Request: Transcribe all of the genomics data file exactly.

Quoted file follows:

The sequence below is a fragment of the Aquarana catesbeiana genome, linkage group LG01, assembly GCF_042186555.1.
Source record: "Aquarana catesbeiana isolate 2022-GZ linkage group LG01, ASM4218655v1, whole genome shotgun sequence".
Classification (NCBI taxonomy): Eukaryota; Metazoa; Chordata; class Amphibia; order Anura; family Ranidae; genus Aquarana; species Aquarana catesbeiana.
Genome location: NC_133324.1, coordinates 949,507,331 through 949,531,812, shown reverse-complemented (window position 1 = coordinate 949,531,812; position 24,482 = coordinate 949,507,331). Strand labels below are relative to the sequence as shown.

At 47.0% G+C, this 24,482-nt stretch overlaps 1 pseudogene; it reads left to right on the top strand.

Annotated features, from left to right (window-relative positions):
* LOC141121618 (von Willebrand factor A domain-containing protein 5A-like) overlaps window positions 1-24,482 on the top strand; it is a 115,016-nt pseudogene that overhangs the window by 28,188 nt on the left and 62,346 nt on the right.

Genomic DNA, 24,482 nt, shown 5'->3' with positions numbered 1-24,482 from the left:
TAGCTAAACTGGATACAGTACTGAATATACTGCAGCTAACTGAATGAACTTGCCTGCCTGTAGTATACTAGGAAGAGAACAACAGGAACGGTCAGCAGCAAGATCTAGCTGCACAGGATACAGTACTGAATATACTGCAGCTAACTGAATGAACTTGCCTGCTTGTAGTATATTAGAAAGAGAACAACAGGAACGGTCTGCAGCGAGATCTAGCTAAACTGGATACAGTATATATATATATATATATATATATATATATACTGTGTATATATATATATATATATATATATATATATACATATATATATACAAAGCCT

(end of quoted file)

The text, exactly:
The sequence below is a fragment of the Aquarana catesbeiana genome, linkage group LG01, assembly GCF_042186555.1.
Source record: "Aquarana catesbeiana isolate 2022-GZ linkage group LG01, ASM4218655v1, whole genome shotgun sequence".
Classification (NCBI taxonomy): Eukaryota; Metazoa; Chordata; class Amphibia; order Anura; family Ranidae; genus Aquarana; species Aquarana catesbeiana.
Genome location: NC_133324.1, coordinates 949,507,331 through 949,531,812, shown reverse-complemented (window position 1 = coordinate 949,531,812; position 24,482 = coordinate 949,507,331). Strand labels below are relative to the sequence as shown.

At 47.0% G+C, this 24,482-nt stretch overlaps 1 pseudogene; it reads left to right on the top strand.

Annotated features, from left to right (window-relative positions):
* LOC141121618 (von Willebrand factor A domain-containing protein 5A-like) overlaps window positions 1-24,482 on the top strand; it is a 115,016-nt pseudogene that overhangs the window by 28,188 nt on the left and 62,346 nt on the right.

Genomic DNA, 24,482 nt, shown 5'->3' with positions numbered 1-24,482 from the left:
TAGCTAAACTGGATACAGTACTGAATATACTGCAGCTAACTGAATGAACTTGCCTGCCTGTAGTATACTAGGAAGAGAACAACAGGAACGGTCAGCAGCAAGATCTAGCTGCACAGGATACAGTACTGAATATACTGCAGCTAACTGAATGAACTTGCCTGCTTGTAGTATATTAGAAAGAGAACAACAGGAACGGTCTGCAGCGAGATCTAGCTAAACTGGATACAGTATATATATATATATATATATATATATATATACTGTGTATATATATATATATATATATATATATATATACATATATATATACAAAGCCT